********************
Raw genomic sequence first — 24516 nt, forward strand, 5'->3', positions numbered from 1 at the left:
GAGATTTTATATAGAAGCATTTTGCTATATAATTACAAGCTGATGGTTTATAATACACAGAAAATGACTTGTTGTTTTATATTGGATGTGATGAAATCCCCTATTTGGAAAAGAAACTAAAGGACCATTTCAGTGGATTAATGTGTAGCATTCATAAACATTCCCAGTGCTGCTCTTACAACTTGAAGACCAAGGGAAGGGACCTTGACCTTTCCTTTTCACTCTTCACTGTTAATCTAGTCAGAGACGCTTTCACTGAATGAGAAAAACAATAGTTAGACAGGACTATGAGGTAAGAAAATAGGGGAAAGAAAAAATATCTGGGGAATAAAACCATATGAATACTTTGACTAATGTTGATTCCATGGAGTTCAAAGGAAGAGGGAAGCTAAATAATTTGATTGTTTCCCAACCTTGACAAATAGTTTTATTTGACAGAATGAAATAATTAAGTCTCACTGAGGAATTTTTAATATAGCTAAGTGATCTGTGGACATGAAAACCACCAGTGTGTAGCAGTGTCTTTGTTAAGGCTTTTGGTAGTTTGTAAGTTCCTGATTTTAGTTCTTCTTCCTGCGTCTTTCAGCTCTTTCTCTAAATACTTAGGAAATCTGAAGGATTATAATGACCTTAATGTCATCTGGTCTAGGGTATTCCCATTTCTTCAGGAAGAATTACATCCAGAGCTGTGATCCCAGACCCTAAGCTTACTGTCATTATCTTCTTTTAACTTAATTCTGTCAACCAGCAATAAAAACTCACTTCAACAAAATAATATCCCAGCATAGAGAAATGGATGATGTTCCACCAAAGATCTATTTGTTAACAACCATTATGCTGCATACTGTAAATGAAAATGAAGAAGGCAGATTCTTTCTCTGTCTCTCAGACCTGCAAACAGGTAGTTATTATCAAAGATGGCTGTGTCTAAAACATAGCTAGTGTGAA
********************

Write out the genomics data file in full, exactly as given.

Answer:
Raw genomic sequence first — 24516 nt, forward strand, 5'->3', positions numbered from 1 at the left:
GAGATTTTATATAGAAGCATTTTGCTATATAATTACAAGCTGATGGTTTATAATACACAGAAAATGACTTGTTGTTTTATATTGGATGTGATGAAATCCCCTATTTGGAAAAGAAACTAAAGGACCATTTCAGTGGATTAATGTGTAGCATTCATAAACATTCCCAGTGCTGCTCTTACAACTTGAAGACCAAGGGAAGGGACCTTGACCTTTCCTTTTCACTCTTCACTGTTAATCTAGTCAGAGACGCTTTCACTGAATGAGAAAAACAATAGTTAGACAGGACTATGAGGTAAGAAAATAGGGGAAAGAAAAAATATCTGGGGAATAAAACCATATGAATACTTTGACTAATGTTGATTCCATGGAGTTCAAAGGAAGAGGGAAGCTAAATAATTTGATTGTTTCCCAACCTTGACAAATAGTTTTATTTGACAGAATGAAATAATTAAGTCTCACTGAGGAATTTTTAATATAGCTAAGTGATCTGTGGACATGAAAACCACCAGTGTGTAGCAGTGTCTTTGTTAAGGCTTTTGGTAGTTTGTAAGTTCCTGATTTTAGTTCTTCTTCCTGCGTCTTTCAGCTCTTTCTCTAAATACTTAGGAAATCTGAAGGATTATAATGACCTTAATGTCATCTGGTCTAGGGTATTCCCATTTCTTCAGGAAGAATTACATCCAGAGCTGTGATCCCAGACCCTAAGCTTACTGTCATTATCTTCTTTTAACTTAATTCTGTCAACCAGCAATAAAAACTCACTTCAACAAAATAATATCCCAGCATAGAGAAATGGATGATGTTCCACCAAAGATCTATTTGTTAACAACCATTATGCTGCATACTGTAAATGAAAATGAAGAAGGCAGATTCTTTCTCTGTCTCTCAGACCTGCAAACAGGTAGTTATTATCAAAGATGGCTGTGTCTAAAACATAGCTAGTGTGAA